In case I haven’t been clear, make no mistake that killing patriarchs as Lara can be pretty fun, and after an hour, I had gotten really good at killing them.  The problem is, in modern video games, killing people has gotten far too easy.  Any kid, heck, any crazy person who doesn’t even play video games, can walk into a shop, or go on Craigslist, buy any 1st-person action game, and start senselessly mowing down tons of people with assault weapons, and whenever someone tries to stop them, they can just duck down and let their health recharge.

Now there are two ways we can respond to this.  We can pretend the problem doesn’t exist, keep praising crappy military-style games like Tomb Raider, saying that Anita Sarkeesian, Zoe Quinn, Jonathan McIntosh, and other Feminists are trying to take these games away, which… is just not true.  We can tell ourselves that Tomb Raider is an A+ story when it’d really be a C- movie, because we think the jokes are funny, or the violence is provocative, or we like watching buildings fall down and blow up.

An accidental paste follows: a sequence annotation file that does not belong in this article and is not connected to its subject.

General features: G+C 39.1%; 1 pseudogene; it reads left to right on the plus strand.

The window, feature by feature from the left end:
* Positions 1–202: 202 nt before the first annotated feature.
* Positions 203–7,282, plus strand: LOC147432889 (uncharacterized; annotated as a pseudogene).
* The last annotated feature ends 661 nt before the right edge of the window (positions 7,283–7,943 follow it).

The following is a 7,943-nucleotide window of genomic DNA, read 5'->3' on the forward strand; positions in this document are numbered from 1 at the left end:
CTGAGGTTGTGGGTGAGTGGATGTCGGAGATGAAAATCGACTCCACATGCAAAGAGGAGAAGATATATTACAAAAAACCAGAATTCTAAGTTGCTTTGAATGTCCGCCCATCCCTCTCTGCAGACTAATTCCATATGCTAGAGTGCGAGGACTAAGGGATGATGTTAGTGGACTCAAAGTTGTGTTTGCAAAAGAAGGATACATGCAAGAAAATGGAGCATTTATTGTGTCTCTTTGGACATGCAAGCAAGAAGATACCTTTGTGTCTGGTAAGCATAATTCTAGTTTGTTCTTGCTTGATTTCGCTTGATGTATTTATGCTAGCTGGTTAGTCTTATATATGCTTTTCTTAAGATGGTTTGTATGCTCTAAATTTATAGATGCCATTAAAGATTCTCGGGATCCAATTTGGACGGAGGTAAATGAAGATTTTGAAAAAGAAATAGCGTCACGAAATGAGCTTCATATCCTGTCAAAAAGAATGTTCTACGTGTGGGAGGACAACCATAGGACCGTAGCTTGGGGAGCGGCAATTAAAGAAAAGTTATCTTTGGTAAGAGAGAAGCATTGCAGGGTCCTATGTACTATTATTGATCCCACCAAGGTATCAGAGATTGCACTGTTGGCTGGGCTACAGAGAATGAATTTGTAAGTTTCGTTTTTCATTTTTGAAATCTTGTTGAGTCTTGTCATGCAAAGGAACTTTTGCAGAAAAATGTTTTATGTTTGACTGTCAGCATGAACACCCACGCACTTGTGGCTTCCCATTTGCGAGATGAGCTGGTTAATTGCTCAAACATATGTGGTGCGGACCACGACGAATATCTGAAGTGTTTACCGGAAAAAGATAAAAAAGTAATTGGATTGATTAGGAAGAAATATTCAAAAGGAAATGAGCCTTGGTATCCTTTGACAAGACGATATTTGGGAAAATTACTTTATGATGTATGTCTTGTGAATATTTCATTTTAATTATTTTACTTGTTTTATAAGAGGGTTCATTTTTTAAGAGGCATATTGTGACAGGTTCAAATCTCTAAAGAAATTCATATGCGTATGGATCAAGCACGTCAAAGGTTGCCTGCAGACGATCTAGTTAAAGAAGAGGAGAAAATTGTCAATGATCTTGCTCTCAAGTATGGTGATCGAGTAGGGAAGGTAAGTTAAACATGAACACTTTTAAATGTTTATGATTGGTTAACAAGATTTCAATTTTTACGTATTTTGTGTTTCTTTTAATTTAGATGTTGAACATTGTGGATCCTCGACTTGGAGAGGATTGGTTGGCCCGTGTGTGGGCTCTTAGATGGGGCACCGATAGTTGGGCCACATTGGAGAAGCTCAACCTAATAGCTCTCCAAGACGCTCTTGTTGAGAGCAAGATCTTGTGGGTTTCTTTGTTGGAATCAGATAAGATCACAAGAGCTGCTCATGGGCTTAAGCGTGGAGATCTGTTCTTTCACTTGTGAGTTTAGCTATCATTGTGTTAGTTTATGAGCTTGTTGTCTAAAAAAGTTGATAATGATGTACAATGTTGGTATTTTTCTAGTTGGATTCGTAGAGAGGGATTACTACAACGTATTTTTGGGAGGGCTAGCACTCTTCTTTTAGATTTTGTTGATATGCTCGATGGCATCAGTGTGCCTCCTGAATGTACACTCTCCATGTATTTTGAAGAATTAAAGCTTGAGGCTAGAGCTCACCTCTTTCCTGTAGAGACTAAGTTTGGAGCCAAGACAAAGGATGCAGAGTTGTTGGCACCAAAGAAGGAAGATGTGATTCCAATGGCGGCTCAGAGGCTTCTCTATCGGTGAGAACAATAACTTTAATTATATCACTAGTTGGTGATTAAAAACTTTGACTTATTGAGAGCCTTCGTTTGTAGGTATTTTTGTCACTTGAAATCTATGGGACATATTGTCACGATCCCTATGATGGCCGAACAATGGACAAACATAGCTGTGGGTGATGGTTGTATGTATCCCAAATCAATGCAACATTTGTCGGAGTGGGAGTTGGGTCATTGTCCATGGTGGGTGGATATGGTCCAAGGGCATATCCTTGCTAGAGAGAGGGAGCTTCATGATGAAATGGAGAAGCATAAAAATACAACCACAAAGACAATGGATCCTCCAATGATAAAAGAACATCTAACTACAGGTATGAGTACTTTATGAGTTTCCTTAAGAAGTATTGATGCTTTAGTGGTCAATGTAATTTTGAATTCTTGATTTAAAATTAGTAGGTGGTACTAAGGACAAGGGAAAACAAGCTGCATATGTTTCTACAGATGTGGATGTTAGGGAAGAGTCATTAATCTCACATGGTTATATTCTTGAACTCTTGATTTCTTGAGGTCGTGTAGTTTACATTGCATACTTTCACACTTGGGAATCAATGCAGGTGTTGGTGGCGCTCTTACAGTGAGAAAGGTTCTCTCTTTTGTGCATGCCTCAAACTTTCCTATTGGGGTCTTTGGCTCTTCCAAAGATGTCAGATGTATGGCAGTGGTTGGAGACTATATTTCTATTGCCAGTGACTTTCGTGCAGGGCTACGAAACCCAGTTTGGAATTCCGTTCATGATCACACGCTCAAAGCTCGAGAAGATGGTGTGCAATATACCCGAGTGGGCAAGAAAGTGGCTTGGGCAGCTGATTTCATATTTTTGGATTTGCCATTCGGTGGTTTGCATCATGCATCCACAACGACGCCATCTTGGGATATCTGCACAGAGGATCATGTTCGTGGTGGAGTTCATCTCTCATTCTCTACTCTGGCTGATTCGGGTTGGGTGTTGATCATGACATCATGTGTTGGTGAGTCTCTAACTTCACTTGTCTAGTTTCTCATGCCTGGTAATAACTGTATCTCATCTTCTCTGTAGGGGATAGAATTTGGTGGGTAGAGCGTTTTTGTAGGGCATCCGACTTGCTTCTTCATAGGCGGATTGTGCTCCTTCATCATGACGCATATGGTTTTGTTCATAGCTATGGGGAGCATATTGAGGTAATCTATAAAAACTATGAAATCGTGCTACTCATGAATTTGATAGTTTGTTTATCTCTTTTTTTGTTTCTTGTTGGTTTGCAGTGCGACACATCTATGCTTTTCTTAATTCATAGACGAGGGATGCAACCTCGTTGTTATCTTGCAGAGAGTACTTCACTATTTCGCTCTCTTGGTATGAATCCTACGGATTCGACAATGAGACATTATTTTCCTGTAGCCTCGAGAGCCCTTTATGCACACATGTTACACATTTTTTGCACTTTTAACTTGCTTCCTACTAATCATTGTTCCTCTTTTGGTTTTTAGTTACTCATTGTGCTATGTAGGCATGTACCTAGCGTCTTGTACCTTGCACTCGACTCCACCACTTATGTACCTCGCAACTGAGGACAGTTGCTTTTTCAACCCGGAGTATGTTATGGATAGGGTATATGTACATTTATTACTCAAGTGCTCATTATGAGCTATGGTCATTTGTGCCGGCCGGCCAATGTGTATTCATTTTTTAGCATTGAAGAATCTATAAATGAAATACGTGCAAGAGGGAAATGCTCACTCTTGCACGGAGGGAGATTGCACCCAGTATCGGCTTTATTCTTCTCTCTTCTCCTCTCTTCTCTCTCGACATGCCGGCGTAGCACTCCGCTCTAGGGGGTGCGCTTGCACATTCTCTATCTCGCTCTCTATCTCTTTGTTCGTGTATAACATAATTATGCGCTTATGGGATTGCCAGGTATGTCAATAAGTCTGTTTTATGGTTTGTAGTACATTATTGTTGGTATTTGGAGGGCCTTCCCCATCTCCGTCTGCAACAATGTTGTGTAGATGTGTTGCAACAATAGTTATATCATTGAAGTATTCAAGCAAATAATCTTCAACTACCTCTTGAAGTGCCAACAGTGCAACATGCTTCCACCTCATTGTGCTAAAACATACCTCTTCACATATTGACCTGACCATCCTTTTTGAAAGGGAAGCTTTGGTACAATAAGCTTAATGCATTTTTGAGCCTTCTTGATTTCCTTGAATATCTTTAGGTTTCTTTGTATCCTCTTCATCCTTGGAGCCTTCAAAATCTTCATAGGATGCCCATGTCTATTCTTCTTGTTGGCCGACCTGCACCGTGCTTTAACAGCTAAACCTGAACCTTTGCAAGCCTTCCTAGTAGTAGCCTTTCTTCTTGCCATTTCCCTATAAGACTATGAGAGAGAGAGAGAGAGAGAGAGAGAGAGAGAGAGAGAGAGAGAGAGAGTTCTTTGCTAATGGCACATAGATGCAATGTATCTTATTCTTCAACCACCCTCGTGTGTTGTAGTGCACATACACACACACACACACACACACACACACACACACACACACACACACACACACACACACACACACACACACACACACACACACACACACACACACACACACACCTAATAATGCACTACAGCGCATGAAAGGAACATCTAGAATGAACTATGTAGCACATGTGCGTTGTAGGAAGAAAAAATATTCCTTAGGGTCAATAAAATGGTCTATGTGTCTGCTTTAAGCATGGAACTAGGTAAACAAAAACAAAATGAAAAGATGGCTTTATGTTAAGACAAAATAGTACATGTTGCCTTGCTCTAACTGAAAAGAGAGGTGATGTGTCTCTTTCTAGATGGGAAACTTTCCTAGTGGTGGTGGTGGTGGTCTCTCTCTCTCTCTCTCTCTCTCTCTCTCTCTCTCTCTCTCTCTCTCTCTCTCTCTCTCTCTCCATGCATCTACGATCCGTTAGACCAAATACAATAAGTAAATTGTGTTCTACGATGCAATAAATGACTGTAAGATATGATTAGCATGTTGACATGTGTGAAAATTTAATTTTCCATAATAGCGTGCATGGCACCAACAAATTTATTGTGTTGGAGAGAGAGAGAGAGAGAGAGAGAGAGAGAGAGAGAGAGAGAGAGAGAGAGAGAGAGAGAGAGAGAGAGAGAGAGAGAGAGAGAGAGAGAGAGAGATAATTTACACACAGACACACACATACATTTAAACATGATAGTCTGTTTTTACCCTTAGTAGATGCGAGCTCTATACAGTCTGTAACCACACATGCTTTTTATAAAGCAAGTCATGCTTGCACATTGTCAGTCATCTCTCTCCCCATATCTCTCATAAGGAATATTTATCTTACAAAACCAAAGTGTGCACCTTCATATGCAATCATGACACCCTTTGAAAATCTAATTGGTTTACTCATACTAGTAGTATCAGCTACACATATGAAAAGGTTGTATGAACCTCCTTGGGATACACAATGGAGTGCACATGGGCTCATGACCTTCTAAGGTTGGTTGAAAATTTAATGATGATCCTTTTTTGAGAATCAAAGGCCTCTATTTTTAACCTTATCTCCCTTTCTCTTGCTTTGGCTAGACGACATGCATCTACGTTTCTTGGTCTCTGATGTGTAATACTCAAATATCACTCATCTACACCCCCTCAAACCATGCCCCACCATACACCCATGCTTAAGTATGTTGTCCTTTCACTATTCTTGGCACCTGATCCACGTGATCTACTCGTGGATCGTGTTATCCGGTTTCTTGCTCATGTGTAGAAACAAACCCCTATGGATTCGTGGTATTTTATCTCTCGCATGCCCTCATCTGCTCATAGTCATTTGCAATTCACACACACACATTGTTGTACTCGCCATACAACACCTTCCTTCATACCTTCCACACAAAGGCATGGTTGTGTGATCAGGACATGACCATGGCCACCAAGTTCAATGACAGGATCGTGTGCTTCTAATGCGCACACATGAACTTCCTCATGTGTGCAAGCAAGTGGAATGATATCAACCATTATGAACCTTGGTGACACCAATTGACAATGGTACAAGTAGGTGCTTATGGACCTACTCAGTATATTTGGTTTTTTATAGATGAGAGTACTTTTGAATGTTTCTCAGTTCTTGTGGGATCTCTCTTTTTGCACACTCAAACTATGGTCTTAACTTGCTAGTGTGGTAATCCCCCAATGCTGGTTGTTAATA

Or we can say enough is enough, admit the problem exists, and start working on tough but common-sense solutions to the “cinematic”, self-playing okey doke that is Tomb Raider.  Solutions like a modern Metroid game that isn’t Other M, or even Half Life 3.  We’ve got a long way to go, and the choice of how we go there lies with us.  But the time has long since passed for doing nothing.  The road ahead is clear.  With the courage and determination of the gaming community, Tomb Raider will be just another bump in a very rocky road.


6.5/10.  I have nothing good to say about this game.

No comments:

Post a Comment

Please be aware that Google/Blogger has a regrettable habit of crashing before you hit the Preview or Publish button, so writing out longer comments separately before entering them into the browser is well advised.